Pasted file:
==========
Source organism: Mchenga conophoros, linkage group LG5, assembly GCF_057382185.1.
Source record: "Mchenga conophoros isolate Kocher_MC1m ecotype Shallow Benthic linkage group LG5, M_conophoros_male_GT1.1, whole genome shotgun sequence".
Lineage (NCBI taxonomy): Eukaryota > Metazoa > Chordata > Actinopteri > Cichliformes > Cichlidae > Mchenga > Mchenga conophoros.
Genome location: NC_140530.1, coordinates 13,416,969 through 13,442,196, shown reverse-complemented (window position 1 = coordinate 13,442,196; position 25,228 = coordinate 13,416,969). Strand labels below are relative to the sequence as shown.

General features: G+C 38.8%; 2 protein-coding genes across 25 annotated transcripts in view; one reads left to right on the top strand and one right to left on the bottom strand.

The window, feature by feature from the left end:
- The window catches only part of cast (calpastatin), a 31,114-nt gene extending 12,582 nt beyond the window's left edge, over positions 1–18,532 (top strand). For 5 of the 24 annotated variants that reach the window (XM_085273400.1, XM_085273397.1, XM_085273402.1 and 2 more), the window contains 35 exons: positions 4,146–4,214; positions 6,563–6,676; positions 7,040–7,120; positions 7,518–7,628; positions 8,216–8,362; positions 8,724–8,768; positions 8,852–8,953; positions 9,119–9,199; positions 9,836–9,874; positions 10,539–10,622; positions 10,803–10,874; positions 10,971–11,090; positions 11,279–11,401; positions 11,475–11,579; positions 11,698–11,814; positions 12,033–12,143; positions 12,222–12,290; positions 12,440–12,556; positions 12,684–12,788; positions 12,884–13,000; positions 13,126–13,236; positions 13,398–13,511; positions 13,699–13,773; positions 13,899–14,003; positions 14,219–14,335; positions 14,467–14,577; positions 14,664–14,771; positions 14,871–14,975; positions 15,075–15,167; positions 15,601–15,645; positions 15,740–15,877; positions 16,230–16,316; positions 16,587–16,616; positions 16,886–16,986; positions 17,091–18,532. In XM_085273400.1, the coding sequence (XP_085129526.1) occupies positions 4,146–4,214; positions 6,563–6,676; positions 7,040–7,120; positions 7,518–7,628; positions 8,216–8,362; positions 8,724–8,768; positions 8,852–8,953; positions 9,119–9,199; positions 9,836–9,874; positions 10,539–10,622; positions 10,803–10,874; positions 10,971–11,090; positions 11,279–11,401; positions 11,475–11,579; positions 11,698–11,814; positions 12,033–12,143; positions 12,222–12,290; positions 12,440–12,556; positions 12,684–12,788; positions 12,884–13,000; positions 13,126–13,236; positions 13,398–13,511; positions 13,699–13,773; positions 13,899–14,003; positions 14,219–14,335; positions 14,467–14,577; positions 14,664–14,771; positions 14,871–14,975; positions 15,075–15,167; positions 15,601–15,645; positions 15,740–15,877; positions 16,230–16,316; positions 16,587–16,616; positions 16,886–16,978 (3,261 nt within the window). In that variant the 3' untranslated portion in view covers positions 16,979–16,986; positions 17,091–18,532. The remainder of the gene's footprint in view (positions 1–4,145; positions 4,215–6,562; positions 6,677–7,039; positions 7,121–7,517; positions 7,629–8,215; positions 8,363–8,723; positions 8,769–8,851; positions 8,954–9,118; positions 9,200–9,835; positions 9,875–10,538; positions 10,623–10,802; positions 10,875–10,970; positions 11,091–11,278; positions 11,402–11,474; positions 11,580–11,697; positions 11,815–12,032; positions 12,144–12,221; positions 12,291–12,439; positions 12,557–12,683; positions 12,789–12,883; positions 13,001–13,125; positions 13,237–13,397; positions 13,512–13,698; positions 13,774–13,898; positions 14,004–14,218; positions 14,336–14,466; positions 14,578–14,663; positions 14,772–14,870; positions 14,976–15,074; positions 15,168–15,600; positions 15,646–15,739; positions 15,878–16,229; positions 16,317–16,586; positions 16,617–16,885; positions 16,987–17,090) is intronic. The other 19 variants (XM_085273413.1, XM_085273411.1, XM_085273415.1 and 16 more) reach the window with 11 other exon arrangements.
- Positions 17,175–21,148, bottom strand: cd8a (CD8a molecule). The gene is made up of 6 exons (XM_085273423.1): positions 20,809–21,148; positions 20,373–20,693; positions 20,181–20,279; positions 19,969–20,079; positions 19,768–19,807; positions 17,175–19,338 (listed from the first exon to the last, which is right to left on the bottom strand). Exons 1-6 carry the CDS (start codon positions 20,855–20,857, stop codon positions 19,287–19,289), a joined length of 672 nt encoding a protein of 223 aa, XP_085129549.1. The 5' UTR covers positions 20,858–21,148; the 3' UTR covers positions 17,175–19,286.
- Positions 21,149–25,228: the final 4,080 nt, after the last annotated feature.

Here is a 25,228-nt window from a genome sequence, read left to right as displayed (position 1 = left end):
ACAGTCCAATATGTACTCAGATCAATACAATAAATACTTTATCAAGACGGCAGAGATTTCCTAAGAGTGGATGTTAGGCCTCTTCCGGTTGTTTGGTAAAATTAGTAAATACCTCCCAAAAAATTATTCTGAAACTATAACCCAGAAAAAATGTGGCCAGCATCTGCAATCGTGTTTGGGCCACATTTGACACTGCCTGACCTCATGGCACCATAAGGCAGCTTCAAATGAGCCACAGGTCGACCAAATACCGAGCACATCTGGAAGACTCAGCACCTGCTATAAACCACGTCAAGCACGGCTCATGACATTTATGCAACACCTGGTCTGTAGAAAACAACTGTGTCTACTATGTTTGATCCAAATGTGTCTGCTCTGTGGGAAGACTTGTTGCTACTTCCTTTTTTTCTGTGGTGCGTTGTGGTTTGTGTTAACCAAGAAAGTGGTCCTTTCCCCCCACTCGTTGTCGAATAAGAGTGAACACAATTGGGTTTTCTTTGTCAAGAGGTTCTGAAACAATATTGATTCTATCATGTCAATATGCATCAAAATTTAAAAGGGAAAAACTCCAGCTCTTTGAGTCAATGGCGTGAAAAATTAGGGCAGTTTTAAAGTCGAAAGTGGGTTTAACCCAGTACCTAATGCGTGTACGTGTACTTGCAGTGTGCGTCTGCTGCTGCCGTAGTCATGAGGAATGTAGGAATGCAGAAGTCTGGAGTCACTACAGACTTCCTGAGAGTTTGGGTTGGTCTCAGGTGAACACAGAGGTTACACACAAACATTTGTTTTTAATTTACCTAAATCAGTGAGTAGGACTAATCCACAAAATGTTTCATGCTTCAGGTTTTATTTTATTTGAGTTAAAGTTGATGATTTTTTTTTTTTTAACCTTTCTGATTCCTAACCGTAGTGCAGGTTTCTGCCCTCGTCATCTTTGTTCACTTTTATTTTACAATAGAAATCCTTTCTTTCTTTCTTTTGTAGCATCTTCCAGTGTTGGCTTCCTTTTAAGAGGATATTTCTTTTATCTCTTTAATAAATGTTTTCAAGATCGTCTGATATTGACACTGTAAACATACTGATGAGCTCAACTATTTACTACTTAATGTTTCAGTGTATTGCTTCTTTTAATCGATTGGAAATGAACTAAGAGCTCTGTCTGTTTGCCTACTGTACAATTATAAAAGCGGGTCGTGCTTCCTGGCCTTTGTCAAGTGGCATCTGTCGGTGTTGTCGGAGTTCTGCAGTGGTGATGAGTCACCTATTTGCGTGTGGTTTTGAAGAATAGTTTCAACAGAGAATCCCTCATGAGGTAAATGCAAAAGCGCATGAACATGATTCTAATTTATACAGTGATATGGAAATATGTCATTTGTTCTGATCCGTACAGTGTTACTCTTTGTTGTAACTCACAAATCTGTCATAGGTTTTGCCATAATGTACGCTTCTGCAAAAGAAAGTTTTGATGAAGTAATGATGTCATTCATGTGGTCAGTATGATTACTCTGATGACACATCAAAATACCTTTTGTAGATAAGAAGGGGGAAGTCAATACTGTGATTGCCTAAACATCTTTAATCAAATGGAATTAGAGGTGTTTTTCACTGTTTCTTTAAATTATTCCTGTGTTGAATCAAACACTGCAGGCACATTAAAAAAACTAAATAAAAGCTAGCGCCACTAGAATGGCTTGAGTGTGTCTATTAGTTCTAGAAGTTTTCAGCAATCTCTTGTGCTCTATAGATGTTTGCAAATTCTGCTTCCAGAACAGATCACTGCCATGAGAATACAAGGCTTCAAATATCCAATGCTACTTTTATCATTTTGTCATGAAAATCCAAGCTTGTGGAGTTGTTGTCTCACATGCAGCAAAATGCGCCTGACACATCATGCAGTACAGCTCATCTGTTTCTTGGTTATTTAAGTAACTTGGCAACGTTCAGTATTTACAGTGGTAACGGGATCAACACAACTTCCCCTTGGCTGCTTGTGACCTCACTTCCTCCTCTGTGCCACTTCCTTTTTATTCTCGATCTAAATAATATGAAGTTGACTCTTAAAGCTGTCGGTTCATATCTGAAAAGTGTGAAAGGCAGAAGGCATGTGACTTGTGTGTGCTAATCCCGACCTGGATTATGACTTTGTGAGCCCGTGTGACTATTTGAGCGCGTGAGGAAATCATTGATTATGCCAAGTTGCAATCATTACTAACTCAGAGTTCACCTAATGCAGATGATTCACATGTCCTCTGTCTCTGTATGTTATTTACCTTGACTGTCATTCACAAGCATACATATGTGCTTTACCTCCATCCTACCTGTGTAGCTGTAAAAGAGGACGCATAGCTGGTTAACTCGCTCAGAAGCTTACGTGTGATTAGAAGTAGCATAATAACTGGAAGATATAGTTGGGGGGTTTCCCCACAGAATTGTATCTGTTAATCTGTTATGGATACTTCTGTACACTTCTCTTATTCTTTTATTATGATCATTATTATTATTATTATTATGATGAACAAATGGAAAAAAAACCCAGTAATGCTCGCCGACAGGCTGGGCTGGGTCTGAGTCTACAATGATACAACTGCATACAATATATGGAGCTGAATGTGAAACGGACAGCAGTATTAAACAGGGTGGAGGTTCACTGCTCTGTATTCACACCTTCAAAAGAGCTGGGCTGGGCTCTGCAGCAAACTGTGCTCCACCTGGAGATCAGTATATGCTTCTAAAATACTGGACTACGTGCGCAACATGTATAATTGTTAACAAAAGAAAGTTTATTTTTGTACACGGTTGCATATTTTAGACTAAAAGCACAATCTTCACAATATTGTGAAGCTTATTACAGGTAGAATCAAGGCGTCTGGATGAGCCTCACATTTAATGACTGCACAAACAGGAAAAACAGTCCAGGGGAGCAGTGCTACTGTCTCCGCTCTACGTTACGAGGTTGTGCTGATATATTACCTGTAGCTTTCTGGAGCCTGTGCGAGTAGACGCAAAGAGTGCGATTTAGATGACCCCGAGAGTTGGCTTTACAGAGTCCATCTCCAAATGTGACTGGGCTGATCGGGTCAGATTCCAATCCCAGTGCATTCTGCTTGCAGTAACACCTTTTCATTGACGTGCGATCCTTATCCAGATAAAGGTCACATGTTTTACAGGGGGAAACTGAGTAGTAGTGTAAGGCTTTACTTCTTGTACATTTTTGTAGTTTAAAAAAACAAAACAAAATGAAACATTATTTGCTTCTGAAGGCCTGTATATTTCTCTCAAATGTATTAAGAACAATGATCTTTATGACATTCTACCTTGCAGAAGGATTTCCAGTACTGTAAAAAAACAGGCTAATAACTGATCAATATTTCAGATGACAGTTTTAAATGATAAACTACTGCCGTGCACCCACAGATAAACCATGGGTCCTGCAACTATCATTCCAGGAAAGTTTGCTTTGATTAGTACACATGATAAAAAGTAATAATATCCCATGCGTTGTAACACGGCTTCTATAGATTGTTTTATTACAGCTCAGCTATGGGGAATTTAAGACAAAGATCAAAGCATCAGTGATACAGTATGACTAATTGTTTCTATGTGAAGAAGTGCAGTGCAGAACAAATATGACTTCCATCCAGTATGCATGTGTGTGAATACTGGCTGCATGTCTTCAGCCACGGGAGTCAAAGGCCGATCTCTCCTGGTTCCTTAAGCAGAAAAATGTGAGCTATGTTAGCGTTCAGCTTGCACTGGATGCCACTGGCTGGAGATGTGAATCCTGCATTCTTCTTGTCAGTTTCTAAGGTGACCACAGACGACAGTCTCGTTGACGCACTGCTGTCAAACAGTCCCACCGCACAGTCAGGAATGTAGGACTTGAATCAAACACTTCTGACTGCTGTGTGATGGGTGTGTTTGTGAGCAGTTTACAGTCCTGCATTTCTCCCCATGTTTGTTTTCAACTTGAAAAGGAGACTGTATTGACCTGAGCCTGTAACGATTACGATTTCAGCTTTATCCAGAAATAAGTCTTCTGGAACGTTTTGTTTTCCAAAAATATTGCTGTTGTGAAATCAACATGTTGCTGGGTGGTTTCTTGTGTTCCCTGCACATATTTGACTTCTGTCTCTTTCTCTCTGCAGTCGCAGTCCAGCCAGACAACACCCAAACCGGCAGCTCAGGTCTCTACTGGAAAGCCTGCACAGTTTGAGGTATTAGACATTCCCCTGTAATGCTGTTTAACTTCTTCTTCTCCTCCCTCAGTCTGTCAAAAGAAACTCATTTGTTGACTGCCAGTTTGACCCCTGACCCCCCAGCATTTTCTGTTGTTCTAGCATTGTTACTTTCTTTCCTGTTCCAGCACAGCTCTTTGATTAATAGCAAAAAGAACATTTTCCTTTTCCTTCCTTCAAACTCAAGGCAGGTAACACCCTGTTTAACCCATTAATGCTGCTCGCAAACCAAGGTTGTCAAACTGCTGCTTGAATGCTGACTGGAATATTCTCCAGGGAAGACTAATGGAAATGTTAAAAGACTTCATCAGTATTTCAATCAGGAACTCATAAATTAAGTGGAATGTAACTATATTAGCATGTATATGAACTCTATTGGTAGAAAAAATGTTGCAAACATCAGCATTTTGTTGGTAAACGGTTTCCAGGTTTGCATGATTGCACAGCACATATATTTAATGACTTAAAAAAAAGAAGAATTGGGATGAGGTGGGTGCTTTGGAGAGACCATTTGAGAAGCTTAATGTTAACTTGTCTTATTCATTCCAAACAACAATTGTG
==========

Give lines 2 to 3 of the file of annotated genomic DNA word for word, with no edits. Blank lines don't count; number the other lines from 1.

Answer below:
Source record: "Mchenga conophoros isolate Kocher_MC1m ecotype Shallow Benthic linkage group LG5, M_conophoros_male_GT1.1, whole genome shotgun sequence".
Lineage (NCBI taxonomy): Eukaryota > Metazoa > Chordata > Actinopteri > Cichliformes > Cichlidae > Mchenga > Mchenga conophoros.